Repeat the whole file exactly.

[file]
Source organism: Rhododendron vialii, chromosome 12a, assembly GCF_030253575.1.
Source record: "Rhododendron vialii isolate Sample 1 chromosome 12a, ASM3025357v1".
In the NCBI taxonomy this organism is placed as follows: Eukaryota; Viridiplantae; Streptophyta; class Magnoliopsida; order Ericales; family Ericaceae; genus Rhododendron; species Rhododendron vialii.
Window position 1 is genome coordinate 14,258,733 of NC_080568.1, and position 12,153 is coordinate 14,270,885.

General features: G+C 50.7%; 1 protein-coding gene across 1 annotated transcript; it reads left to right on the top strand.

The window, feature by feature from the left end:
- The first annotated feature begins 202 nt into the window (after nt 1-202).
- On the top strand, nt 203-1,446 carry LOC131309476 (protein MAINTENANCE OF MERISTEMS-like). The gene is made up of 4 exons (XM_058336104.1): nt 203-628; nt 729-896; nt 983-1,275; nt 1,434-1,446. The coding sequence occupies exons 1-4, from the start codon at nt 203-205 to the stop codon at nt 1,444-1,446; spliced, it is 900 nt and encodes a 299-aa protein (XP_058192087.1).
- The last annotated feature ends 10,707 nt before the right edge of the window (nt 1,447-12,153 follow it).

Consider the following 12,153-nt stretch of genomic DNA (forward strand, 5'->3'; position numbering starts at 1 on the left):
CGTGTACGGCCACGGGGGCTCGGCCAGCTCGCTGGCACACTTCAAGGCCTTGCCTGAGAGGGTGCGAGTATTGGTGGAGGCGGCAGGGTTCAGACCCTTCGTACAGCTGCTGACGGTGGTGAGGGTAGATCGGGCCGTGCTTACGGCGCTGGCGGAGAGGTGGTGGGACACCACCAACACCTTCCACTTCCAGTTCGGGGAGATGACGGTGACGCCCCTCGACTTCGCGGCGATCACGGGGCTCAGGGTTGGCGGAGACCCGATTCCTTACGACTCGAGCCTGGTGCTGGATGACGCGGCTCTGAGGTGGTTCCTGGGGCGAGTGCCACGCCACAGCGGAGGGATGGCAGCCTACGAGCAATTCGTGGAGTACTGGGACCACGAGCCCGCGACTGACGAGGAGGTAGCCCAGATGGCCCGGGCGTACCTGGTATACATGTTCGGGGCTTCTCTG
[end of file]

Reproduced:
Source organism: Rhododendron vialii, chromosome 12a, assembly GCF_030253575.1.
Source record: "Rhododendron vialii isolate Sample 1 chromosome 12a, ASM3025357v1".
In the NCBI taxonomy this organism is placed as follows: Eukaryota; Viridiplantae; Streptophyta; class Magnoliopsida; order Ericales; family Ericaceae; genus Rhododendron; species Rhododendron vialii.
Window position 1 is genome coordinate 14,258,733 of NC_080568.1, and position 12,153 is coordinate 14,270,885.

General features: G+C 50.7%; 1 protein-coding gene across 1 annotated transcript; it reads left to right on the top strand.

The window, feature by feature from the left end:
- The first annotated feature begins 202 nt into the window (after nt 1-202).
- On the top strand, nt 203-1,446 carry LOC131309476 (protein MAINTENANCE OF MERISTEMS-like). The gene is made up of 4 exons (XM_058336104.1): nt 203-628; nt 729-896; nt 983-1,275; nt 1,434-1,446. The coding sequence occupies exons 1-4, from the start codon at nt 203-205 to the stop codon at nt 1,444-1,446; spliced, it is 900 nt and encodes a 299-aa protein (XP_058192087.1).
- The last annotated feature ends 10,707 nt before the right edge of the window (nt 1,447-12,153 follow it).

Consider the following 12,153-nt stretch of genomic DNA (forward strand, 5'->3'; position numbering starts at 1 on the left):
CGTGTACGGCCACGGGGGCTCGGCCAGCTCGCTGGCACACTTCAAGGCCTTGCCTGAGAGGGTGCGAGTATTGGTGGAGGCGGCAGGGTTCAGACCCTTCGTACAGCTGCTGACGGTGGTGAGGGTAGATCGGGCCGTGCTTACGGCGCTGGCGGAGAGGTGGTGGGACACCACCAACACCTTCCACTTCCAGTTCGGGGAGATGACGGTGACGCCCCTCGACTTCGCGGCGATCACGGGGCTCAGGGTTGGCGGAGACCCGATTCCTTACGACTCGAGCCTGGTGCTGGATGACGCGGCTCTGAGGTGGTTCCTGGGGCGAGTGCCACGCCACAGCGGAGGGATGGCAGCCTACGAGCAATTCGTGGAGTACTGGGACCACGAGCCCGCGACTGACGAGGAGGTAGCCCAGATGGCCCGGGCGTACCTGGTATACATGTTCGGGGCTTCTCTG